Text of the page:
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Discovering Islay

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For someone who has spent virtually their entire life living in Scotland, I'm ashamed to say that there is a lot of this beautiful country that I haven’t seen. I've never been to Dumfries. The furthest North I've ever been is Inverness. I've only been to Aberdeen once. My feet have never set foot on many of the Western Isles, including Skye, Mull, or Harris. Yes, it's fair to say that I could do with seeing a lot more of this fair land I call home.

One of the main reasons for this is that I am a bit of a creature of habit. For many years, I've been in the habit of returning to the same places over and over again because I like to visit them so much. One such place is the stunning Isle of Islay. The island lies off the West coast of the country next outer leg of Kintyre between the isles of Jura and Colonsay. World famous for its whisky, you’ll find eleven operating distilleries on Islay, which is impressive, considering the island only has a population of just over 3,000.

Being a Scottish location, if you’re travelling from the mainland, getting to Islay isn’t an expensive affair. If money is a little tight, many Scottish Banks are willing to lend support to help you have the holiday you deserve. The slightly more costly option is to travel by air. Planes regularly depart from Glasgow International Airport, and the flight only takes 45 minutes. However, the best way to travel once you’re on Islay is definitely by car.

You can take your own car to the island via a Caledonian MacBrayne ferry from Kennacraig to either Port Ellen or Port Askaig. Once there, you’ll find plenty to do, regardless of the type of holiday you might be looking for. For those seeking a relaxing holiday, the Strand and Kilnaughton beaches, on an ever elusive warm Scottish day, are as beautiful as any sandy beaches you’d find on the Mediterranean. Quality restaurants located in the Lochside Hotel and the Machrie give a real taste of the island.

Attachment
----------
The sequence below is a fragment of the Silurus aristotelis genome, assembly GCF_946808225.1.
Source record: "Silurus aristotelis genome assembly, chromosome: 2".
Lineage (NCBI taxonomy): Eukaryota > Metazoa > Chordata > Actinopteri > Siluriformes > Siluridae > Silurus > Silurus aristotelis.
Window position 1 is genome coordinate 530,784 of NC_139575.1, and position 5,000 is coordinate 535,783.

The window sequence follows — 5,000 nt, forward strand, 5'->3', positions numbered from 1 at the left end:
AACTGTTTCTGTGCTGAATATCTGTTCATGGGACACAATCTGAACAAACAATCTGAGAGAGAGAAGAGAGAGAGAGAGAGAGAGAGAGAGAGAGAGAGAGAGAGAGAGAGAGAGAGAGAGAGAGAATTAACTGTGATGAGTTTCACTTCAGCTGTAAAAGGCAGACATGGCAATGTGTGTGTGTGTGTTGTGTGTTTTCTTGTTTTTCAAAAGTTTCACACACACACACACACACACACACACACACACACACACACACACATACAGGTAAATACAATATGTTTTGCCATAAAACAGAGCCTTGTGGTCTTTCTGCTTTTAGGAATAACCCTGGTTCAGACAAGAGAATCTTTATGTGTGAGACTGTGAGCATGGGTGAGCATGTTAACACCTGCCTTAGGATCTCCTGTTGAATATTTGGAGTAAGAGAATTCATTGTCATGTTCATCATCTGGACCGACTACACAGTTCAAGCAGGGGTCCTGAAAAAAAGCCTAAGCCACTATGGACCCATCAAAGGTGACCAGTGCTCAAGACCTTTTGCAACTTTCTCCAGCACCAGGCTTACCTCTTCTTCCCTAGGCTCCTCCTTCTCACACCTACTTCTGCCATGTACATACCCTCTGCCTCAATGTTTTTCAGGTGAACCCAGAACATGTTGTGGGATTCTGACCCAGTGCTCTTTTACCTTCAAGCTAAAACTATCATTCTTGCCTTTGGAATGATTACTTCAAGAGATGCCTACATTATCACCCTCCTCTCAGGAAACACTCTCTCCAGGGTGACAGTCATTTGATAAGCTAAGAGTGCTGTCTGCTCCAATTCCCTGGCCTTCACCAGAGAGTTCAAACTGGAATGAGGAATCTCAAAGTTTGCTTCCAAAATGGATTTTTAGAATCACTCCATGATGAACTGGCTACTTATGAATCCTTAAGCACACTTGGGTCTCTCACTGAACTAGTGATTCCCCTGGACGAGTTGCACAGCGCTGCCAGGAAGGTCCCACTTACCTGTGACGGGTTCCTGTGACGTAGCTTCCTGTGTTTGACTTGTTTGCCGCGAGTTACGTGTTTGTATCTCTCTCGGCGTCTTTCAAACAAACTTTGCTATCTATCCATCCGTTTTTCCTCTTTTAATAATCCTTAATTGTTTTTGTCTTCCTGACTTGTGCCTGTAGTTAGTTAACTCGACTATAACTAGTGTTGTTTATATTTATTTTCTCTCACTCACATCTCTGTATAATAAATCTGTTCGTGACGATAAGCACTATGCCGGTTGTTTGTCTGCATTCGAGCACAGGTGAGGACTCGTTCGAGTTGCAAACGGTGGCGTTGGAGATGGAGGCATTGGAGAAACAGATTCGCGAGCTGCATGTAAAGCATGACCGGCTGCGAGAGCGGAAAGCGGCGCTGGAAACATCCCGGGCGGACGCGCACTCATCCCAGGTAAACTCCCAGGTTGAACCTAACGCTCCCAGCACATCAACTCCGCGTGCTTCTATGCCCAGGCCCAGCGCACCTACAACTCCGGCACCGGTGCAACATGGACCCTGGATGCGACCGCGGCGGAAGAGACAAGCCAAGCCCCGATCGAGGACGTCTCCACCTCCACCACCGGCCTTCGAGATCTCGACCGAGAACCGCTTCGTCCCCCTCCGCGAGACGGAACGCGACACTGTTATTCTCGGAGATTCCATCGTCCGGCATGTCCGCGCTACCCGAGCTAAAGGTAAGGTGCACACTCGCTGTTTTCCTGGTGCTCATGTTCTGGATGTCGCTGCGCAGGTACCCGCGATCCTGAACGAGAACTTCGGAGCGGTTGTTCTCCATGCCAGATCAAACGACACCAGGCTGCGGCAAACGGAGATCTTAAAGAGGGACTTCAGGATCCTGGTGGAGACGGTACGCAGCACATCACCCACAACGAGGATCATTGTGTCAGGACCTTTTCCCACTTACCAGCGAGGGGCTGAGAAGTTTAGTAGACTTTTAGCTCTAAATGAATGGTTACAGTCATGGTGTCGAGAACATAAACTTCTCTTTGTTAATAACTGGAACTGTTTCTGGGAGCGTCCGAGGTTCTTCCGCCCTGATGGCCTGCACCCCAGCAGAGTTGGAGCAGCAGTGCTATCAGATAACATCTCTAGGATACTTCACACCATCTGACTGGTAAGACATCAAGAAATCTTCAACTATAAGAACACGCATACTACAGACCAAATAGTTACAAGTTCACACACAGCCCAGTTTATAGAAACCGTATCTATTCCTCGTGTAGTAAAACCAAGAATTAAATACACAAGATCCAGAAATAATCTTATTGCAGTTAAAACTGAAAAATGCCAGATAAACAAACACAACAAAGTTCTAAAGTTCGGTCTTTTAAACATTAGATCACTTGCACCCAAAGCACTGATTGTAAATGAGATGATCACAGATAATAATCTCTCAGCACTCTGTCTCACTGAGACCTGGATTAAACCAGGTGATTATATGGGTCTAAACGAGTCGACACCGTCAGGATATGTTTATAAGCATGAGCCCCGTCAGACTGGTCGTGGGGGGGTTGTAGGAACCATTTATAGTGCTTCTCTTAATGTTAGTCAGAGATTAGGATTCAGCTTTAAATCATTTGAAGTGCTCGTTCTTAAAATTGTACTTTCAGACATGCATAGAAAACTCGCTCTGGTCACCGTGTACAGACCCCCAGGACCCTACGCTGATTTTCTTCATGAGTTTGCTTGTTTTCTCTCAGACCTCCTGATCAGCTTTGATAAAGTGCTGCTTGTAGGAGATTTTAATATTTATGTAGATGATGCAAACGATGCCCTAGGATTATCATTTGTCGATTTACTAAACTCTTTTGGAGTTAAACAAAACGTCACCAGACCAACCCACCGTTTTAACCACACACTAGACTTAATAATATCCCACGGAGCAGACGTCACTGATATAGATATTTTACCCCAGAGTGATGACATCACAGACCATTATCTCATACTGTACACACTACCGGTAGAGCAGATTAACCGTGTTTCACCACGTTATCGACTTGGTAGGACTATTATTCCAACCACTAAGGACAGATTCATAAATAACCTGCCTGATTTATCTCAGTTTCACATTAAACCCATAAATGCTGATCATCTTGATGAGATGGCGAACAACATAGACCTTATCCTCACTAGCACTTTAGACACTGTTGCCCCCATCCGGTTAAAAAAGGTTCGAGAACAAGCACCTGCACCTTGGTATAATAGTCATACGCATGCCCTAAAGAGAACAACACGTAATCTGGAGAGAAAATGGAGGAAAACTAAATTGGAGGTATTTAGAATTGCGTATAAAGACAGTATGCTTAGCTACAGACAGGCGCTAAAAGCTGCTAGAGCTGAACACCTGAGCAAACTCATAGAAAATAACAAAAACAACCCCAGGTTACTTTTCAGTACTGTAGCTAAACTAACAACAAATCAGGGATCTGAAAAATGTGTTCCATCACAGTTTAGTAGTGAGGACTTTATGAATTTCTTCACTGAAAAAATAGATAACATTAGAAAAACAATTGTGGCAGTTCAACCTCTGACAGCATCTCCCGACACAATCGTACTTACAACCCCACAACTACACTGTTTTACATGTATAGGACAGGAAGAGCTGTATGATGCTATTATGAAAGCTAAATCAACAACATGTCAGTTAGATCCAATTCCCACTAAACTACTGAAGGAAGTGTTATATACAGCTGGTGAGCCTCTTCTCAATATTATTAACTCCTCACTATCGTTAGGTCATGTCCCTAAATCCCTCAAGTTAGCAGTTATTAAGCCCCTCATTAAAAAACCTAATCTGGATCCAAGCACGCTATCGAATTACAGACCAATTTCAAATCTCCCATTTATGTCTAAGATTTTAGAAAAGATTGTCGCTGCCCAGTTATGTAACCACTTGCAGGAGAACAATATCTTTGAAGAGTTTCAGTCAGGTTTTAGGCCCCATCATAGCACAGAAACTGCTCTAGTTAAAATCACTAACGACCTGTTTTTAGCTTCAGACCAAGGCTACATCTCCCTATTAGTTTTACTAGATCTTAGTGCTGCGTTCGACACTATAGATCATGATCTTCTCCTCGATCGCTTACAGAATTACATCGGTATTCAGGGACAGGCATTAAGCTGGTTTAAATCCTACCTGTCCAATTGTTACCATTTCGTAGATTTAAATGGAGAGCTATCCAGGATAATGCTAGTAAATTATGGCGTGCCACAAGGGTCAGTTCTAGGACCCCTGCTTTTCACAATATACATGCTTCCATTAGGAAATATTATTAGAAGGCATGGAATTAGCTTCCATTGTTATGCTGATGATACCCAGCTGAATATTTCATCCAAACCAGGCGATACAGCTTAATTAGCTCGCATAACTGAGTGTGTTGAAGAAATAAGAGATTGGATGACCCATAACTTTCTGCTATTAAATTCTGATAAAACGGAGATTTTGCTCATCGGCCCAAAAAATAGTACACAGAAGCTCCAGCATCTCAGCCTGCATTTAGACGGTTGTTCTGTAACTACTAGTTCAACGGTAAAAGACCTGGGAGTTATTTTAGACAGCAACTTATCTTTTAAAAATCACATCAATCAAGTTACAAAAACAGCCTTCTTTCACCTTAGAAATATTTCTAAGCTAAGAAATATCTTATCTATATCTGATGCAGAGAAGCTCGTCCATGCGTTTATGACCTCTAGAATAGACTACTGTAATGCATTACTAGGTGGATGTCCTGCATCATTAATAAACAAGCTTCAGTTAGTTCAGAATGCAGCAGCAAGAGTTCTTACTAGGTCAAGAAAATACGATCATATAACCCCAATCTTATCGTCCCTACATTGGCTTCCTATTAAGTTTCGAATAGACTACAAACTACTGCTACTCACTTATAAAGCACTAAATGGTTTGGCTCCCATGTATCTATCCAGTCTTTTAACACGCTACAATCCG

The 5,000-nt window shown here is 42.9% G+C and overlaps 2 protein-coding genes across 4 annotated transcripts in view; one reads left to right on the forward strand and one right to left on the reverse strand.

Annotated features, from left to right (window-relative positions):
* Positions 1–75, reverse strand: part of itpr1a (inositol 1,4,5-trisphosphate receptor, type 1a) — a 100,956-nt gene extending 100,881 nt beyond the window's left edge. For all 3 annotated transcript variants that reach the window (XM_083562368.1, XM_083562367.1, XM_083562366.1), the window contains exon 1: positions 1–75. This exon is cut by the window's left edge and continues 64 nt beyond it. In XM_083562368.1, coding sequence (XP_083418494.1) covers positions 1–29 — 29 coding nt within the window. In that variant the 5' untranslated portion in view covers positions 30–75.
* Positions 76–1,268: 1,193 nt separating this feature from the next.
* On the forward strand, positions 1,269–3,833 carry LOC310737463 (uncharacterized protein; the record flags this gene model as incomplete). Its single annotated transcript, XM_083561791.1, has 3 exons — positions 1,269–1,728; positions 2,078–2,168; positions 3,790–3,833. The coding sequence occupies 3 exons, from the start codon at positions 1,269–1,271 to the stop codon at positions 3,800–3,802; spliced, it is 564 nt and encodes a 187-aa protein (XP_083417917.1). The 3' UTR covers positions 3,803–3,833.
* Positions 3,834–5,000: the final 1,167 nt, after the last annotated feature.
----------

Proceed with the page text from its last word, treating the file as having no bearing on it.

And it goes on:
For the history buffs, the Kildalton Cross is definitely worth a visit. Dating back to the 8th century, within the ground of the oddly ethereal Kildalton church, the Kildalton Cross is considered to be the finest example of a surviving Celtic cross in all of Scotland. The American monument on the Island’s stunningly remote South West Coast commemorates the sinking of US two troops in 1918. The monument itself is a few miles walk from the nearest road, and can only be reached on foot, but the views are breath-taking.

No visit to Islay would be complete without a tour of its world beating whisky distilleries. Lagavullin, Laphroig, and Ardbeg are all within a mile of each other, and can be visited within a morning. The café in the Ardbeg distillery is particularly good for a spot of lunch, especially if you need to line your stomach before a whisky sampling! There’s plenty to see and visit in the idyllic towns of Bowmore (famous for its round church), Port Charlotte, and the aforementioned Port Ellen. (Who likes pitch and putt?!)

So the next time you’re thinking about taking a trip to somewhere in Scotland that you’ve never been, why not look West and visit Islay? You’ll be surprised at what you might discover!       


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Discovering My Own Country

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